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S-Video to RCA converter experiment

Discussion in 'Archived Threads 2001-2004' started by Nicole P, Sep 4, 2001.

  1. Nicole P

    Nicole P Stunt Coordinator

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    Firstly, thanks to those who answered my previous post in which I asked whether an S-Video to RCA cable could reduce dot crawl.
    As a result of your responses, I decided to conduct an experiment with a Tandy(Radio Shack) S-Video to RCA conversion connector.
    Since I am in Australia, broadcasts and most of my movie collection are in PAL. It is only when I switch to NTSC for the odd Region 1 disc that dot crawl becomes obvious. This is also accentuated by "rainbow swirls" (pardon my ignorance of the technical term) on detailed contrasting images, i.e rolling credits, silhouetted trees, foliage and grass, spectacle frames, etc.
    So, I hooked up my DVD player to my TV via a standard composite cable, a standard S-Video cable and the connector mentioned above. The results are as follows:
    1. Yes, the dot crawl is still there.
    2. The "rainbow swirls" are gone so the dot crawl is not so pronounced.
    3. The image is a little softer.
    The softness is probably because of the multiple points of connection causing degeneration in the signal, but overall, I am much happier with the NTSC image. For PAL, I go back to straight composite.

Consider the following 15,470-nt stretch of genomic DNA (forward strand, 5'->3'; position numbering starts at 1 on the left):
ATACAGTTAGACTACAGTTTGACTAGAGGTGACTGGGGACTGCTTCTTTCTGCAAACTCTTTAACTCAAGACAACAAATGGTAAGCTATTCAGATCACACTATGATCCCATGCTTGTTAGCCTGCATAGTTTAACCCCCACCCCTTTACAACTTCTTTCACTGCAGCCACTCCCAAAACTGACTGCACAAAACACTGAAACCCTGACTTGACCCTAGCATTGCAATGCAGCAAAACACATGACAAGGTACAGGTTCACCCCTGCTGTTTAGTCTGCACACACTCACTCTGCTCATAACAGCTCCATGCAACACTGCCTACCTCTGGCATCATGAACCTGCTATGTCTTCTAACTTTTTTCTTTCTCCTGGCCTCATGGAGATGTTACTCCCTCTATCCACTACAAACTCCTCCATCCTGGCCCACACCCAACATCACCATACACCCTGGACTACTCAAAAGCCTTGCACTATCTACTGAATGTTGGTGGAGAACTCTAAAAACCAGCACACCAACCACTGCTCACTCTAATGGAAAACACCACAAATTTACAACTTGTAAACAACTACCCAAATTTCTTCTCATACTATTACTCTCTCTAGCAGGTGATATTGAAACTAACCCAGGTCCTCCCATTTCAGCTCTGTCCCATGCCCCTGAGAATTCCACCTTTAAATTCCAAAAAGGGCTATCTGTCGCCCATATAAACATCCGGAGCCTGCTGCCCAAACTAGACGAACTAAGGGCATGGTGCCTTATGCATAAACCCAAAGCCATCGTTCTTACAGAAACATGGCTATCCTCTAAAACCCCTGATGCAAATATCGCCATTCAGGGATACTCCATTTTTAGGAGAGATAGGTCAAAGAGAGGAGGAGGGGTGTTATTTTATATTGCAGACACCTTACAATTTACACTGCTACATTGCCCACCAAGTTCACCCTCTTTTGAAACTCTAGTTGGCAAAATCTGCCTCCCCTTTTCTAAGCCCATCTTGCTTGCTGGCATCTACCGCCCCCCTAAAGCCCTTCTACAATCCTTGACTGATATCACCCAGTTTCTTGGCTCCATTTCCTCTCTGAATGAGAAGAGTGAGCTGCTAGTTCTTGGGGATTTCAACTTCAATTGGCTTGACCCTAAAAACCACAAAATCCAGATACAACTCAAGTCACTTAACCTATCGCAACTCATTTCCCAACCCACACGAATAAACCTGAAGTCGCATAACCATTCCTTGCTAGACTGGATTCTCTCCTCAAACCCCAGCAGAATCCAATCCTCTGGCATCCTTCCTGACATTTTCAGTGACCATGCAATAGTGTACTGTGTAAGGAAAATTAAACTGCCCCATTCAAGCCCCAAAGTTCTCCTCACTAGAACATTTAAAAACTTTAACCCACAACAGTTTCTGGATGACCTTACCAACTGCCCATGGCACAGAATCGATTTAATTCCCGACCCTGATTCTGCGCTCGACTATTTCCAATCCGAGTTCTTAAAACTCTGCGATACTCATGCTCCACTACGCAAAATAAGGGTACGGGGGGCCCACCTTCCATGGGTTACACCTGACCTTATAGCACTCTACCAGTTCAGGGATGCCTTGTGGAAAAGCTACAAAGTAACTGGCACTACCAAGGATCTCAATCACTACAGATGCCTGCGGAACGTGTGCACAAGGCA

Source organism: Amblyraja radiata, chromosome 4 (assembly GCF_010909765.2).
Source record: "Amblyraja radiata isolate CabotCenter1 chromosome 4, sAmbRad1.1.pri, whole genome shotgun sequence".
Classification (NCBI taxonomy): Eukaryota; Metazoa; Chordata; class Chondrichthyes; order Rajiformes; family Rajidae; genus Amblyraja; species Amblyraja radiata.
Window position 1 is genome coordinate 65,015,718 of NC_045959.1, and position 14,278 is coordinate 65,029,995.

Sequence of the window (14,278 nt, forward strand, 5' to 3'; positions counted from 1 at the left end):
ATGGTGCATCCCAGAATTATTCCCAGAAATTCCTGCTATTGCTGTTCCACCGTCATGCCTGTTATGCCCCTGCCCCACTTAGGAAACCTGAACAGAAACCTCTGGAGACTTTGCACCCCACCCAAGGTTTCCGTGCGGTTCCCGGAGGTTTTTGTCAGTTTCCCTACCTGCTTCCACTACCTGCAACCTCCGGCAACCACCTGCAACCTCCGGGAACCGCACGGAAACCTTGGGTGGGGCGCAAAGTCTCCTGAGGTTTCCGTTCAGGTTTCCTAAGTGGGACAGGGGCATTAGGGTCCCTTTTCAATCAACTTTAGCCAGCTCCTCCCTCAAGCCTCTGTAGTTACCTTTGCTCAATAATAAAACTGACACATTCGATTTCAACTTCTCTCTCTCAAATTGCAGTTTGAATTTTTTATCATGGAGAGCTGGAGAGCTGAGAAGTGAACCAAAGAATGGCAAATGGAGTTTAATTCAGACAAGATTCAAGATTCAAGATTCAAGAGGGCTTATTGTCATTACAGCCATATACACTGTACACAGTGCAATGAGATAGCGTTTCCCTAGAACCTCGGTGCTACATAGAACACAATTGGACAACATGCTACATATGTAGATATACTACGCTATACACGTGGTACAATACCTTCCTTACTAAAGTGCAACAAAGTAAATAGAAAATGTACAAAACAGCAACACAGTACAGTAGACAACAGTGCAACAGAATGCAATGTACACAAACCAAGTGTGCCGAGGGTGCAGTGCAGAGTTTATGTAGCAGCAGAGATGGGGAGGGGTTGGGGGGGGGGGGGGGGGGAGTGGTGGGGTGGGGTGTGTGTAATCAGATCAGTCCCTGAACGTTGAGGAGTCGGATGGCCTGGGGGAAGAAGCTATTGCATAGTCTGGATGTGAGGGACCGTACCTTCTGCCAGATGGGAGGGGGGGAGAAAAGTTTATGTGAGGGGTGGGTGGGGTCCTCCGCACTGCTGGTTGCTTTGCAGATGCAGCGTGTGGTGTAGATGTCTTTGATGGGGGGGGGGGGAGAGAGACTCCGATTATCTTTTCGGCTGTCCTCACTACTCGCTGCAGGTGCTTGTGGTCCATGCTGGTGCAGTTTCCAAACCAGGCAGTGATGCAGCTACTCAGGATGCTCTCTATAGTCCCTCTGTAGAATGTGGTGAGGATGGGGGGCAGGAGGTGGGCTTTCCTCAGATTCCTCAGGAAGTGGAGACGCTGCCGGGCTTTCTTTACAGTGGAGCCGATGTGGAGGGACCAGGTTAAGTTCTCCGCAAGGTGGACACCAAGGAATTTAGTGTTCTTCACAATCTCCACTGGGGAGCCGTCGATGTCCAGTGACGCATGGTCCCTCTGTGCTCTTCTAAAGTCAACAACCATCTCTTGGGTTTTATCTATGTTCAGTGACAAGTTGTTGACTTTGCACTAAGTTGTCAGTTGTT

Thanks again for your help, and thanks for letting me share the results with you.
    Cheers,
    Nicole P
     
  2. Nicole P

    Nicole P Stunt Coordinator

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    Just a quick postscript.
    Would an all in one cable deliver a sharper image?
    Or would that depend on the the quality of its in-built converter?
     
  3. donovan_chin

    donovan_chin Stunt Coordinator

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    I doubt that any other converter would be any better. This is about the best you can hope when you convert a dual wire signal to single.
    You'll need a TV that will accept s-video signals to actually get better video from this point.
     
  4. Bob McElfresh

    Bob McElfresh Producer

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    Well, I'm glad you are happy with the converter.
    With a composite signal, "dot crawl" is found on sharp, straight lines where different colors intersect as the TV comb filter cannot decide which color to display on intersecting areas. First it does it one way, then another on the next pass. This back-and-forth causes the little dots to appear to crawl.
    This is very noticible on text/menu's or straight lines of contrasting colors (like on Toy Story, Austin Powers, etc).
    The softer-focus picture will actually blur the lines. With the bluring, you reduce the dot-crawl. But it is a compromise.
     

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